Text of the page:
Changes to PSU district face uphill battle as watchdog tries to pierce veil of City Hall talks

by: TRIBUNE PHOTO: JAIME VALDEZ - The citys planned Education Urban Renewal Area includes money to expand PSUs business school, but that might reduce property taxes available for local schools and community colleges.Horsetrading has begun on Mayor Charlie Hales’ proposal to eliminate the city’s urban renewal district surrounding Portland State University.

Hales divulged plans last week to redraw the city’s urban renewal district map, including dumping the fledgling Education Urban Renewal Area championed by his predecessor and PSU. While Hales expressed confidence he has majority support on the City Council for his urban renewal overhaul, it appears he lacks the votes to dump the education district.

City Commissioners Nick Fish and Amanda Fritz say they’re reluctant to eliminate it, while Commissioner Dan Saltzman is expected to abstain from voting because his family owns property in the district. That leaves Hales short of a City Council majority.

“We are aware that the two commissioners have their concerns about the plan,” says Dana Haynes, Hales’ spokesman. “The negotiations have begun to try and convince them.”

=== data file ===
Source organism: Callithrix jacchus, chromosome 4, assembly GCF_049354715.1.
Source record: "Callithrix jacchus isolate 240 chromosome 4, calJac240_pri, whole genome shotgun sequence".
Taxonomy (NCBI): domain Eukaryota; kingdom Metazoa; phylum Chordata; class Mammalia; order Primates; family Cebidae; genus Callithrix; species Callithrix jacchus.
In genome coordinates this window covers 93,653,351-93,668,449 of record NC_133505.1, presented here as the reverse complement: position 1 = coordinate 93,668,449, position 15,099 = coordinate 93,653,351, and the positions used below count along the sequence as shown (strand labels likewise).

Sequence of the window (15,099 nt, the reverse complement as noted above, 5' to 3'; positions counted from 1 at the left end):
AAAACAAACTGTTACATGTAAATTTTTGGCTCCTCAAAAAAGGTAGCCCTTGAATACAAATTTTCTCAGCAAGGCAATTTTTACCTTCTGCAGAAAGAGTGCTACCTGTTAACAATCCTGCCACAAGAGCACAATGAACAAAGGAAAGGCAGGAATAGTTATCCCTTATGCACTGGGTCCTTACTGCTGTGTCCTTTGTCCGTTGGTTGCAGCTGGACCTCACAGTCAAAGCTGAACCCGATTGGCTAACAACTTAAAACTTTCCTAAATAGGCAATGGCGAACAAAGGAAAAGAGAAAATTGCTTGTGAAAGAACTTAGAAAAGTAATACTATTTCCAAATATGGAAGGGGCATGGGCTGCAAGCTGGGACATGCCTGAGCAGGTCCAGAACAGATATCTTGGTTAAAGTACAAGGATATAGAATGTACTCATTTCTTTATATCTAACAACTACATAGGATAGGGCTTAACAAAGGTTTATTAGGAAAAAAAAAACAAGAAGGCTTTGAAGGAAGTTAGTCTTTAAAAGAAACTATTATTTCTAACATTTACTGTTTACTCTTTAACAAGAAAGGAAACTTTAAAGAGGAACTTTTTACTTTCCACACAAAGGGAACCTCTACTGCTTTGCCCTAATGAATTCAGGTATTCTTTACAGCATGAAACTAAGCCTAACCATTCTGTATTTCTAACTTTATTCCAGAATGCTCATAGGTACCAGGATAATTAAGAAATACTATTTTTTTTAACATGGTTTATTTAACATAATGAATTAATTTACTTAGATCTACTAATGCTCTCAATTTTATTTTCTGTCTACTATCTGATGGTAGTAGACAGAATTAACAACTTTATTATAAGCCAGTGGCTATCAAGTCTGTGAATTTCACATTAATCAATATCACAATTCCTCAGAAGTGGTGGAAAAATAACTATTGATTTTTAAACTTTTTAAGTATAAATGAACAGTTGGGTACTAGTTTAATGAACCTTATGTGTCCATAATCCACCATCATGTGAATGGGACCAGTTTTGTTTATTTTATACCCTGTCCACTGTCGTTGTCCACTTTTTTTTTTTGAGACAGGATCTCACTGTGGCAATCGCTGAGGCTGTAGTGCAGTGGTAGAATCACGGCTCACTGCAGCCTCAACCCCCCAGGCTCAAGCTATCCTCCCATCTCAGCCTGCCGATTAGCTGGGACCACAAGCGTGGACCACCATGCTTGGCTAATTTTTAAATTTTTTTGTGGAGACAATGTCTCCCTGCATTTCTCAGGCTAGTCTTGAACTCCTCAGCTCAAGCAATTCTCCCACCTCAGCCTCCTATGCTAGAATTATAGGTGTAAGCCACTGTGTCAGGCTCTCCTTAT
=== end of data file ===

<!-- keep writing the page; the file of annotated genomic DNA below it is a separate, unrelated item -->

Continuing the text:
Former Mayor Sam Adams and PSU President Wim Wiewel spearheaded creation of the district, which would raise $169 million in property taxes over 30 years. Plans called for spending $2 million to help expand PSU’s School of Business, $500,000 to redevelop Neuberger Hall and Cramer Halls and $2.5 million for its engineering and science classrooms, among other projects in and around PSU. The plan also calls for $46.5 million for affordable housing in the area, $19.2 million for a new Multnomah County office building and $10 million to help redevelop the Lincoln High School property.

Fish, who voted to launch the district in 2012, says he still supports it.

“I am interested in maintaining adequate funding for affordable housing,” Fish says, “and keeping a promise we made to PSU to help build out the university district.”

Fish says Fritz is the key swing vote. She cast the lone vote against creation of the district, but now seems reluctant to reverse that decision.